Kelly Salih produces nice and girly graphic designs artworks
HOW WOULD YOU DESCRIBE YOUR WORK?
Dreamscapes. I like incorporating textural elements, colour and sampling my own images to create an atmosphere. I draw inspiration from all that is audio, visual. sensory.
PLEASE SHARE WITH US YOUR WORKING PROCESS
Play time. Music. Colour. Magic.
Another illustration by Kelly
HOW DOES YOUR ENVIRONMENT INFLUENCE YOUR ART
My smiles are inspired by beauty in nature, love and creativity. Its important that my eyes are constantly collecting and capturing life. Its my soul food.
Exclusive interview with the English artist Jon Burgerman.
Jon Burgerman and I share the same French agent called Lezilus (hi Lezilus!).
Jon grew up in England on a diet of Walkers crisps and lemon Tango, doodling through his lessons at school, barely paying enough attention to hear when the teacher was telling him off for not paying attention.He then went to study Fine Art at University in Nottingham (where he still lives now) and paid just a tiny bit more attention… but not that much more.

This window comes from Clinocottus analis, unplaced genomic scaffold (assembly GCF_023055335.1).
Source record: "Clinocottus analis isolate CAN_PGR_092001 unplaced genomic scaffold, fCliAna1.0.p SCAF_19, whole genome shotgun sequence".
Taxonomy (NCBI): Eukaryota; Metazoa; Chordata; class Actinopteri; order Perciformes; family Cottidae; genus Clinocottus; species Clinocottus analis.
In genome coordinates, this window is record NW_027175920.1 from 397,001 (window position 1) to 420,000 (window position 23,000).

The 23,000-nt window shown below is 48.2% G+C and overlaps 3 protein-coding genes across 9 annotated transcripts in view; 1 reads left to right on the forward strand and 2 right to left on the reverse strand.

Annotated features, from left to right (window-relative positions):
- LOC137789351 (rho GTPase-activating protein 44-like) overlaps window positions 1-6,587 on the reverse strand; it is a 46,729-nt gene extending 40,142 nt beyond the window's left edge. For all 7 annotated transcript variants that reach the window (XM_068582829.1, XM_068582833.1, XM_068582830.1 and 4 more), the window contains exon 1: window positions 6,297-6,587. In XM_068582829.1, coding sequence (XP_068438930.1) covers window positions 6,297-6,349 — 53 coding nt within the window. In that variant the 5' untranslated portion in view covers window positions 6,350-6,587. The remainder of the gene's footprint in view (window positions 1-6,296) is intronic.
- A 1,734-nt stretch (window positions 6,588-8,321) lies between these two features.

Since then he has been scrawling images for fun, for companies and for exhibitions. Jon may be a weakling but his fingers are super buff! Published in Acclaim magazine.
More about Jon Burgerman
WITH NEW WORKS USUALLY COMING OUT MORE OFTEN THAN A LIL WAYNE FEATURING, HOW DO YOU MAINTAIN TO STAY PROLIFIC AND TO KEEP COMING UP WITH FRESH IDEAS AT THE SAME TIME?